Comparing Chart 1 to 2 and Chart 3 to 4, shows that a lower bound on interest rates generates a skew in the distribution of outturns (most notably for inflation) and increases the probability of deflation. You can also see this from Chart 5, by comparing the broadly symmetric distribution of possible inflation outturns for Q4 2015 when no ELB is imposed (in red) to the skewed distribution where there is a binding ELB of 0.5% on Bank Rate (in blue). Chart 6 shows the same for Q4 2016. In practice, they are likely to be a lower bound on the true skews, as our simulations assume perfect foresight, i.e. agents’ expectations do not take into account the lower mean of the distribution resulting from the ZLB.
Charts 1 and 2: CPI inflation fan charts under alternative ELB assumptions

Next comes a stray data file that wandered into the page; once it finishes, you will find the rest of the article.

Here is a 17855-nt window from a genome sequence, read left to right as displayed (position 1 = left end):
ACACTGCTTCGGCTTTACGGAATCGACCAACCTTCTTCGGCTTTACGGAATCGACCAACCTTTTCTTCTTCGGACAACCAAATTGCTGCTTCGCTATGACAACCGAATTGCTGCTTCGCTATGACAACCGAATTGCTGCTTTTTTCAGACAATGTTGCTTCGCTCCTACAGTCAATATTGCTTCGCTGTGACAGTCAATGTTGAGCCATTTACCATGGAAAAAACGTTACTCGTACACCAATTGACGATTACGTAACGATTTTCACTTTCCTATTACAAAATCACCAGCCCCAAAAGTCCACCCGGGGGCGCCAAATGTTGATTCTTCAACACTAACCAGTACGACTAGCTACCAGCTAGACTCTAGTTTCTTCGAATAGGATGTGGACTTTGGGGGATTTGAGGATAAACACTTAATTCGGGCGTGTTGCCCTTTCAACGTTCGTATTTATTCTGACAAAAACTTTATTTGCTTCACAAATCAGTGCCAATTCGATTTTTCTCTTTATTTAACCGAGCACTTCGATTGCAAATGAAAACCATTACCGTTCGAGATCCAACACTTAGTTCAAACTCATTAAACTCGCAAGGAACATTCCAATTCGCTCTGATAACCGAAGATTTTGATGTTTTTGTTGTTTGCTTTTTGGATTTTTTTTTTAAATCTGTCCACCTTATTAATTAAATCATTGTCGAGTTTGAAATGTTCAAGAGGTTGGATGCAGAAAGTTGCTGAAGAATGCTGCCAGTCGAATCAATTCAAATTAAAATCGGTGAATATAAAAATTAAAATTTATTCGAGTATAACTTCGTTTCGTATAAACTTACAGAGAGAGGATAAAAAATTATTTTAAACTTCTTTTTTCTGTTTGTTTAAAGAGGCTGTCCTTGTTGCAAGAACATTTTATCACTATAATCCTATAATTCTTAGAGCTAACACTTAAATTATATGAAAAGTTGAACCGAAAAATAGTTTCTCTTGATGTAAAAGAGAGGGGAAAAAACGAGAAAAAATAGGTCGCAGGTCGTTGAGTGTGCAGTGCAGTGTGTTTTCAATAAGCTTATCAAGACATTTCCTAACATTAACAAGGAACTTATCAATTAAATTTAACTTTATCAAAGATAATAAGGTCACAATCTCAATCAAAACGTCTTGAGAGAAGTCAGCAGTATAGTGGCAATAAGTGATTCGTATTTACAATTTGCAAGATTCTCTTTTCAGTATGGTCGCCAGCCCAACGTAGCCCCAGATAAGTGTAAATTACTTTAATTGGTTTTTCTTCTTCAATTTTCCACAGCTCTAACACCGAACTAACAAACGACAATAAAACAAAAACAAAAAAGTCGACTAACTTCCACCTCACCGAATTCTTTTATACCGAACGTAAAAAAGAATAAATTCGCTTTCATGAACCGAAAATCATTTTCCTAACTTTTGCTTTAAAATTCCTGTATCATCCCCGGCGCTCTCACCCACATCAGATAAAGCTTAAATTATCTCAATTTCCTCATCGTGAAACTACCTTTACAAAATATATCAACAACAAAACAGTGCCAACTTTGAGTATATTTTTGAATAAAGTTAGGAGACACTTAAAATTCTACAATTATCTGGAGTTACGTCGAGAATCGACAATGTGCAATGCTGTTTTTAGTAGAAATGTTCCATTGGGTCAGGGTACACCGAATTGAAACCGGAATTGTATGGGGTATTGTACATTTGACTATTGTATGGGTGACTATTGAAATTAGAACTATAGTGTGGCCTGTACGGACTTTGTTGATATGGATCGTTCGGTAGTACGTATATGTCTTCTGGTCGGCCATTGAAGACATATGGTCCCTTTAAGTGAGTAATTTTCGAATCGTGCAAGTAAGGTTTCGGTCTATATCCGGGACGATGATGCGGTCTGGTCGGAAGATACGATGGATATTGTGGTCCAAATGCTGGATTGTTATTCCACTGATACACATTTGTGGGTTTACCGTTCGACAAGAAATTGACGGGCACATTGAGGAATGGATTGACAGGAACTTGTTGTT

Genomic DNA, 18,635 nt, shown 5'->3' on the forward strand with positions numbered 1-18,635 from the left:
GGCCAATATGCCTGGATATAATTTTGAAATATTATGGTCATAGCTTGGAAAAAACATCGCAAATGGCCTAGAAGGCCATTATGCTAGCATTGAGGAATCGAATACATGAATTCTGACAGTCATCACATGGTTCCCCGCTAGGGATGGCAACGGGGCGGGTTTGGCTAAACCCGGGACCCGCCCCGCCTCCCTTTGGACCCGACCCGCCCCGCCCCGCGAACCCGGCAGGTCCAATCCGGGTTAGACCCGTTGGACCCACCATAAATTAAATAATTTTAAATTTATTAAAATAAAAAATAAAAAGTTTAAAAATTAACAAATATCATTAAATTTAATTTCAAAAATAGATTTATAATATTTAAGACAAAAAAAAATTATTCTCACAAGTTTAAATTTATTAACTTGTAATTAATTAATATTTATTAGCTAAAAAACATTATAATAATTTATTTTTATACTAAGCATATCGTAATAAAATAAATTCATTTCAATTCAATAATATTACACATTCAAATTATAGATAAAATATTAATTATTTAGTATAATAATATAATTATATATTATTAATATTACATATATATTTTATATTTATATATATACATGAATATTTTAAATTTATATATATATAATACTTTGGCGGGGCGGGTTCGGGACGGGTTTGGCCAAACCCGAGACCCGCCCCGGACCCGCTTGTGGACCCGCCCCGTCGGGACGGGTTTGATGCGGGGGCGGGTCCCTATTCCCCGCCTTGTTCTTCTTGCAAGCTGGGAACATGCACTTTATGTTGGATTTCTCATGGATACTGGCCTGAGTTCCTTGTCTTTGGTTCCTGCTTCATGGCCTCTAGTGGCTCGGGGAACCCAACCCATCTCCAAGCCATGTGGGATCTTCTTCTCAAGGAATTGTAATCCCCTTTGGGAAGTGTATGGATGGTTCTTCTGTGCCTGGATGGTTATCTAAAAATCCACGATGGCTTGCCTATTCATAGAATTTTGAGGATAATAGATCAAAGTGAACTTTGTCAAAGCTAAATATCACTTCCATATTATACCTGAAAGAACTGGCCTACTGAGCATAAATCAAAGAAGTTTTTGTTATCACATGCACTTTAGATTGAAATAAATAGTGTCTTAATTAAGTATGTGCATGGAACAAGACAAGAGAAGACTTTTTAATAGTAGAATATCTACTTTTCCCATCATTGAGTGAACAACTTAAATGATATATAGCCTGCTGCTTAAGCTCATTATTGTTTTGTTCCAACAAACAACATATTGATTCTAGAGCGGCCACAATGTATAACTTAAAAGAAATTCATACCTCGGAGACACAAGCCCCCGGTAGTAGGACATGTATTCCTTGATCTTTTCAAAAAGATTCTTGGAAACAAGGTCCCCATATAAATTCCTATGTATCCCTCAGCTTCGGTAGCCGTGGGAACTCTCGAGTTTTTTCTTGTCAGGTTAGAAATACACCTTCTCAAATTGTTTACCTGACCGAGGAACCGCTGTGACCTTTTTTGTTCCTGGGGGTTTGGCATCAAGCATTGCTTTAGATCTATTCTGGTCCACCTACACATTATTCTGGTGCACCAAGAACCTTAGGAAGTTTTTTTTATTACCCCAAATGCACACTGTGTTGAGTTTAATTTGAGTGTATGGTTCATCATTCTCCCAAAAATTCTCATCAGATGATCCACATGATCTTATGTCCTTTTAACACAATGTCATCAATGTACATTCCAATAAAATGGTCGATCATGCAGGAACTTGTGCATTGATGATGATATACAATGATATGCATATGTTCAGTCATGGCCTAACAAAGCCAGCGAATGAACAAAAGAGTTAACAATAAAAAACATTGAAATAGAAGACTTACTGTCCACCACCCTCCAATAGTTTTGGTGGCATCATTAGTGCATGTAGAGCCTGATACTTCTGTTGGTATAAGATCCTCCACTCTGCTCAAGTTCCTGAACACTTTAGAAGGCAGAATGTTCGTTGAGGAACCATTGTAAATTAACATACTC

Charts 3 and 4: GDP growth fan charts under alternative ELB assumptions
The coloured swathes span 90 percent of possible outturns. Yellow lines give the modal path from the May 2015 Inflation Report.
So what are the chances of deflation? Assuming no limit on the MPC’s ability to loosen in the face of shocks (Chart 1), the probability of deflation in Q4 2015 is around 17%, but that rises to a little under 25% if the ELB is a binding constraint. The equivalent probabilities for Q4 2016 are 8% and 20%. This illustrates that the effect of a binding ELB tends to be greatest further out, when effects of holding policy tighter than would otherwise be the case have had time to build. As well as affecting the likelihood of deflation, a binding ELB raises the size of the deflation (shown by the very negative bottom of the swathe in Chart 2) and the average duration (2.4 quarters versus 1.4 quarters).
Charts 5 and 6: Density for inflation in 2015 Q4 and 2016 Q4 with ELB imposed (blue) and without (red)